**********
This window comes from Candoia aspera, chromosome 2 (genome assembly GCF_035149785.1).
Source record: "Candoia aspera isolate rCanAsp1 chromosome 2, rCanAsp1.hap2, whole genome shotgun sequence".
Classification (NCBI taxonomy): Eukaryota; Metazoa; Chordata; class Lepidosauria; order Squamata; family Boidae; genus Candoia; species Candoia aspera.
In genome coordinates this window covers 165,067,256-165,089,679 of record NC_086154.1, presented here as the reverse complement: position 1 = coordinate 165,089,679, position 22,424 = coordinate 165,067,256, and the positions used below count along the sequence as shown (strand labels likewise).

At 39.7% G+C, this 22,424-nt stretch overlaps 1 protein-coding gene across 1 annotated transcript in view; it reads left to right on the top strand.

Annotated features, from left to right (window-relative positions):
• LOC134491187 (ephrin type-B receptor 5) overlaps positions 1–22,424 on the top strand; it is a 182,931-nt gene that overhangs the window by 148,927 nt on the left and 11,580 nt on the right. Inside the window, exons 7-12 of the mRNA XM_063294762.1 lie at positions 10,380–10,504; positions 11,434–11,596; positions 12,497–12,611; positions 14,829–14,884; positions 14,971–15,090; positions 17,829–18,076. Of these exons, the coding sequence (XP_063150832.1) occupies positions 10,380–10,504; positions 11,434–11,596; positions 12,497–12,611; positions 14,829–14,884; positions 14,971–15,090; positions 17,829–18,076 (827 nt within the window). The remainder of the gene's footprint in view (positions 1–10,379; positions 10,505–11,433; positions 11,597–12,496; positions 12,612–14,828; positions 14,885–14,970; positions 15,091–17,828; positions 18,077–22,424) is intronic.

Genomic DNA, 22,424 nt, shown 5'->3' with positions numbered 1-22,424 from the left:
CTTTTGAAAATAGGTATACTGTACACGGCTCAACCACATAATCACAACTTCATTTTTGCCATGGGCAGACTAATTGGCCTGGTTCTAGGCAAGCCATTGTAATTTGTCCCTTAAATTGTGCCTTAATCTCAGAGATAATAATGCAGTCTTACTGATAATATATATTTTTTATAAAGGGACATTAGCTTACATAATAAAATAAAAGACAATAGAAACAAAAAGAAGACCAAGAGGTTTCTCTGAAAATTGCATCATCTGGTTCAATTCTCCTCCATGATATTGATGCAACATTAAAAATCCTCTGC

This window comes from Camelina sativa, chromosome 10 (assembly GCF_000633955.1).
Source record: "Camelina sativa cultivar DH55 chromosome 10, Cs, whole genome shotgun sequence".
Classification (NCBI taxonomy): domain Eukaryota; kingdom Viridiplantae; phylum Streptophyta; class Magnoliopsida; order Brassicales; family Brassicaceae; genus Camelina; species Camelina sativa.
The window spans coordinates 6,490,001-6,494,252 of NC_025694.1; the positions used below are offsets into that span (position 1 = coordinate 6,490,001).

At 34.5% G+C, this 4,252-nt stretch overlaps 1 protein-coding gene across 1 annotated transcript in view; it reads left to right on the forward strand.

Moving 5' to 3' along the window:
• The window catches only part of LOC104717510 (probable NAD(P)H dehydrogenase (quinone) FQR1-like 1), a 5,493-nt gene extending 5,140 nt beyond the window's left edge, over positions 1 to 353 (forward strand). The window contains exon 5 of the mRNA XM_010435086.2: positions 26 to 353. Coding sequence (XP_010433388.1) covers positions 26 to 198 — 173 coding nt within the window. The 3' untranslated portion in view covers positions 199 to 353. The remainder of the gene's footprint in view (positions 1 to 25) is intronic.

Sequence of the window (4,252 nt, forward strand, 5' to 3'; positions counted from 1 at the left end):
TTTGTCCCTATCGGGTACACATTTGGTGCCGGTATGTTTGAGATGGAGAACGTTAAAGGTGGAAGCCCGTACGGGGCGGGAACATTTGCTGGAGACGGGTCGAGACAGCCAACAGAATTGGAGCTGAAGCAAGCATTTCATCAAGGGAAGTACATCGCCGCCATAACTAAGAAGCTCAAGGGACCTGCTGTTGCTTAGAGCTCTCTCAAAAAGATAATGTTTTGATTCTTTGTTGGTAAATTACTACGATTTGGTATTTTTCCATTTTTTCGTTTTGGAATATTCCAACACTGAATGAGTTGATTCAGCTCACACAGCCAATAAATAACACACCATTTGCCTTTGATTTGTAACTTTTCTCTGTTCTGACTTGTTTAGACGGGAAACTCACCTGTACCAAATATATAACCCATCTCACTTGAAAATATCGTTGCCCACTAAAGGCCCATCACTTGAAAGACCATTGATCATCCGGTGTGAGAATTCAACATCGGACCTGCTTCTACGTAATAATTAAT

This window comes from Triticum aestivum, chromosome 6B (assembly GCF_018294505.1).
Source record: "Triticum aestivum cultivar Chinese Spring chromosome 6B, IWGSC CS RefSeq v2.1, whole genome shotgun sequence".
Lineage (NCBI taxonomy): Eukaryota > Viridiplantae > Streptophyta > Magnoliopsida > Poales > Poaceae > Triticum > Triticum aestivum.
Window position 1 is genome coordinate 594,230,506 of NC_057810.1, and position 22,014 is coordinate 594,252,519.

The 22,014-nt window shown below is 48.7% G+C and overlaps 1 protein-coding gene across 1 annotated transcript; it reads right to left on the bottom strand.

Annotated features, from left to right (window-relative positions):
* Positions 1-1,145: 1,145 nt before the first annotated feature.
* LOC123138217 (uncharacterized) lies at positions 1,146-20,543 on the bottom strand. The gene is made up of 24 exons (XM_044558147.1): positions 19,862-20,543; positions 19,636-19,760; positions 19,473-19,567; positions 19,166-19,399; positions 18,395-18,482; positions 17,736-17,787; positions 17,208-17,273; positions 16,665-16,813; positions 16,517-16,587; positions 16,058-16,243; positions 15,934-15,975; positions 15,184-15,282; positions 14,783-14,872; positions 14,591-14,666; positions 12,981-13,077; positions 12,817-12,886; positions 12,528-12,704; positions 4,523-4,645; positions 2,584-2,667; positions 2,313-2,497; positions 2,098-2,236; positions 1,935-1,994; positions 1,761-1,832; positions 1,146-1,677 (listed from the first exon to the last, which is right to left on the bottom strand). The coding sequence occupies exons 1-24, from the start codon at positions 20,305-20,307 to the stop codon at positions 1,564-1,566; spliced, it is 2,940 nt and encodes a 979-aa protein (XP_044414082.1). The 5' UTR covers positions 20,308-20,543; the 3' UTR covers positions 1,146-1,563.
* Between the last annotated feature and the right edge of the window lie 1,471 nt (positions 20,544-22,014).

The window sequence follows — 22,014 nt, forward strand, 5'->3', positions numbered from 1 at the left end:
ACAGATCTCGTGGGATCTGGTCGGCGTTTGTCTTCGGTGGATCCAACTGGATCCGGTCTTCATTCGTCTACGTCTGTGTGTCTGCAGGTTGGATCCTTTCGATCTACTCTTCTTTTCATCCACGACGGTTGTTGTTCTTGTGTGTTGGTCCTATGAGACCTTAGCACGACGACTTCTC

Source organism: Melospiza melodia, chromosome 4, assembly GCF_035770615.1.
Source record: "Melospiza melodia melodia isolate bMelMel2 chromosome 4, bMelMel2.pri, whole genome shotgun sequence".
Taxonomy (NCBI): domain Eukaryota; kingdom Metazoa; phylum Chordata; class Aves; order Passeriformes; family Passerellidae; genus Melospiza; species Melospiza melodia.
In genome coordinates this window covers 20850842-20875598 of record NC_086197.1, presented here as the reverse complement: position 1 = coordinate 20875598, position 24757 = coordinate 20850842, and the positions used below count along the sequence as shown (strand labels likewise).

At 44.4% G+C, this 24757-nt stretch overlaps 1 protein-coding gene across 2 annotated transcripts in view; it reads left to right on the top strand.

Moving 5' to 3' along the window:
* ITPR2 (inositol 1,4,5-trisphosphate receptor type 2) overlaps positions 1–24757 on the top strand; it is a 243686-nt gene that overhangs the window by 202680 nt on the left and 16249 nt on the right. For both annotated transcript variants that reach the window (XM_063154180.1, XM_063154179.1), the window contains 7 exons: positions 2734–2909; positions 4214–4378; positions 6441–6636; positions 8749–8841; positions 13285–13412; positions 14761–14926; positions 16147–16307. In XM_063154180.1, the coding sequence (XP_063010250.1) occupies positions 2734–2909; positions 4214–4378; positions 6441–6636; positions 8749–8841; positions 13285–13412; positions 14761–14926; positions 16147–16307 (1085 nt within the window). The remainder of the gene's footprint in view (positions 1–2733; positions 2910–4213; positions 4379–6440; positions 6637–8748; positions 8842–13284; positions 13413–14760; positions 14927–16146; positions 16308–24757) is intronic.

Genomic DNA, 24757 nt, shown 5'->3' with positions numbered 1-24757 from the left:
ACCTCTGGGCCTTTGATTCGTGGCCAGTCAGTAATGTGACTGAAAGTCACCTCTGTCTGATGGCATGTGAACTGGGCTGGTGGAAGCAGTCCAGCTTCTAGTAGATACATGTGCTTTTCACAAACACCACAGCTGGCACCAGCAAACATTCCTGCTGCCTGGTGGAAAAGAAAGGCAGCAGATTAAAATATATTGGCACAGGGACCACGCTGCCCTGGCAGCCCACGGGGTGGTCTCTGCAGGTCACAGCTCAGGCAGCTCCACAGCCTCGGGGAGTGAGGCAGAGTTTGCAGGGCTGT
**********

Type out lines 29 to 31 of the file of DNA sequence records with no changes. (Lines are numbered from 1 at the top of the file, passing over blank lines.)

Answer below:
ACAGATCTCGTGGGATCTGGTCGGCGTTTGTCTTCGGTGGATCCAACTGGATCCGGTCTTCATTCGTCTACGTCTGTGTGTCTGCAGGTTGGATCCTTTCGATCTACTCTTCTTTTCATCCACGACGGTTGTTGTTCTTGTGTGTTGGTCCTATGAGACCTTAGCACGACGACTTCTC

Source organism: Melospiza melodia, chromosome 4, assembly GCF_035770615.1.
Source record: "Melospiza melodia melodia isolate bMelMel2 chromosome 4, bMelMel2.pri, whole genome shotgun sequence".